• VISIONS Services for the Blind and Visually Impaired in the Metro NYC area operates an older adult center that is completely adapted for independent use by older adults with vision loss, with staff comprising many blind older adults. The public and families of older blind adults and the blind older adults themselves experience ageism and ablism on a daily basis, and have low expectations of what is possible in terms of programs and services.  However the centre has adapted evidence based programs for blind participants and for blind instructors to improve outcomes.
  • COVID-19 has generated global attention around older people and as such this is an opportunity to cast an intergenerational push to promote both understanding and support of ageism initiatives.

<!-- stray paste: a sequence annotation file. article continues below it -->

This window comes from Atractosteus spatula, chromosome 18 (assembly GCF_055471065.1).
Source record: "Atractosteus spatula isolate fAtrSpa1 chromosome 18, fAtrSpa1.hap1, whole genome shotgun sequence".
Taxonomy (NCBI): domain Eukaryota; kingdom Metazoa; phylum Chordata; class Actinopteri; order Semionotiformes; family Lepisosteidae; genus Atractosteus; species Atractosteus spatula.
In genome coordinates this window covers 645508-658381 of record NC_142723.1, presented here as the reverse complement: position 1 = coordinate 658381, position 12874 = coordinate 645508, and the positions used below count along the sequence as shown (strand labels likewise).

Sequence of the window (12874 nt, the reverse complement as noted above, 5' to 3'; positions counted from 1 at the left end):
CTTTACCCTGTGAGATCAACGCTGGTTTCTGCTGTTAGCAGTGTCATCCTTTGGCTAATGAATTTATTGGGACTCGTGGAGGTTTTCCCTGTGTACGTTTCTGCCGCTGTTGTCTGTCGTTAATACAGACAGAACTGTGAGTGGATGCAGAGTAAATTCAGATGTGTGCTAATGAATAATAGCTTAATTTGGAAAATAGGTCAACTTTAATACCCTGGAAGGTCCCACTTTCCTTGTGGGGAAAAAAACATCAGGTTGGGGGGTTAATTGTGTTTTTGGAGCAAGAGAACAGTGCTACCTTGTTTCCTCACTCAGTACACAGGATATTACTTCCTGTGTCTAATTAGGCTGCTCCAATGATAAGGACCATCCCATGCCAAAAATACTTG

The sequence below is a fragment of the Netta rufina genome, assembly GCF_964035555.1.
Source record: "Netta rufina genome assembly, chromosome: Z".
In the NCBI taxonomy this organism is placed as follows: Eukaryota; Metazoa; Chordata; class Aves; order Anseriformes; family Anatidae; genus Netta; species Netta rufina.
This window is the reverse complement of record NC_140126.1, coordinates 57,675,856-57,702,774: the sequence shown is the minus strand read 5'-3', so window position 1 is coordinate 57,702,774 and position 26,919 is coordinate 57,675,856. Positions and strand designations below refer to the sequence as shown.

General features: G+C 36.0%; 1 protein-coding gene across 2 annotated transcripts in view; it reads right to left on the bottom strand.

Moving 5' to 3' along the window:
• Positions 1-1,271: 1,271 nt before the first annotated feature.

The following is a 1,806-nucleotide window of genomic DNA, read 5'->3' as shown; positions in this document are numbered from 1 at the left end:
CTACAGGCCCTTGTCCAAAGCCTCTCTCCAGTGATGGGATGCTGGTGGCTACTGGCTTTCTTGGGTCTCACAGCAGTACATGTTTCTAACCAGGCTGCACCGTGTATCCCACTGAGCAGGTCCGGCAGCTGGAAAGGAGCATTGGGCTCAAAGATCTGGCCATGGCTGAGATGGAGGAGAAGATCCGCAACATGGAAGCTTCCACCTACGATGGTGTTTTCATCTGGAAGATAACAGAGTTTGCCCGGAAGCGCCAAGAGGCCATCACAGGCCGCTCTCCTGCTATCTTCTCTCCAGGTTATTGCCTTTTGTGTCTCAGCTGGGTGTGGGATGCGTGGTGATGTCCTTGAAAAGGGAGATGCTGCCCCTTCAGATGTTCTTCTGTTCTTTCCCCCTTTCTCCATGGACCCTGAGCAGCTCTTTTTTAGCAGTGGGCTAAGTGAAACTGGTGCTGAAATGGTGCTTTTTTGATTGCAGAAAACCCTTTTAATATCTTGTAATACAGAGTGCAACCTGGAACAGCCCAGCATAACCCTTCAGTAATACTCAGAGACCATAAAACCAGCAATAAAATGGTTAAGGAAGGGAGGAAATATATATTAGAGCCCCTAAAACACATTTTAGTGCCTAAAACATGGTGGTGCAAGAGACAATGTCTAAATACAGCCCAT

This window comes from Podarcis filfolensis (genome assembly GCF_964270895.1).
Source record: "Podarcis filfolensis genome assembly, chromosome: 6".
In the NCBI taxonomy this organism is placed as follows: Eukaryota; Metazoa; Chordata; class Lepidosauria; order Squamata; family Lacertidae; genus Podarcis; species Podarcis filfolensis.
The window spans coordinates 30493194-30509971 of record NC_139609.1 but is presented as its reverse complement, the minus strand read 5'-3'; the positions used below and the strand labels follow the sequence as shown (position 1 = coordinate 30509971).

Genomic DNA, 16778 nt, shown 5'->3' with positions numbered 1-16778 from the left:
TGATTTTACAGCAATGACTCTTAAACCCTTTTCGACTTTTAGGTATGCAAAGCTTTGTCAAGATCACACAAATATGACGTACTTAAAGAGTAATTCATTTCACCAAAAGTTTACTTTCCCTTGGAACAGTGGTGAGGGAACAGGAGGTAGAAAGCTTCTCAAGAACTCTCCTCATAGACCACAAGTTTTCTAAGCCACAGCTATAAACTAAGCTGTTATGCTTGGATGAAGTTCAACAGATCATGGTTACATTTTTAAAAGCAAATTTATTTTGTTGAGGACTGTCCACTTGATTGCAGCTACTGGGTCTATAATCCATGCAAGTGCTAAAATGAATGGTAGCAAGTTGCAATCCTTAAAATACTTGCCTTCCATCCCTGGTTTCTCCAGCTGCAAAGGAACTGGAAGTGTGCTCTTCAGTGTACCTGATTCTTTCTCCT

• Advocacy and education on ageism must start in childhood to ensure understanding of the discrimination facing older people, and to combat it.
  • Many older adults feel a sense of pride with being older and being a grandparent. It is sometimes unwarranted to refer to older people as “young lady/man.”  However, while it is important to be concerned with the language used, it is also important to understand the different circumstances and intentions (i.e. a friendly sense of humour rather than a malicious comment).
  • In Indigenous and other cultures, older people are revered and respected as knowledge keepers and their wisdom is sought-after. This attitude should be promoted in more societies and cultures.


Research and Language

  • Language is very important – we can see how the disability sector managed to change the language of disability but how do we influence policy makers and our leaders  to start using appropriate language which would start influencing and draw attention to how we segregate older people by using ageist language?
  • Terms like “elderly” or “seniors” are not appropriate and the terms “older people/persons” should be used when possible.
  • The GSA’s Reframing Aging Initiative partners with the FrameWorks Institute to disseminate the evidence-based narratives and train advocates to use reframed language.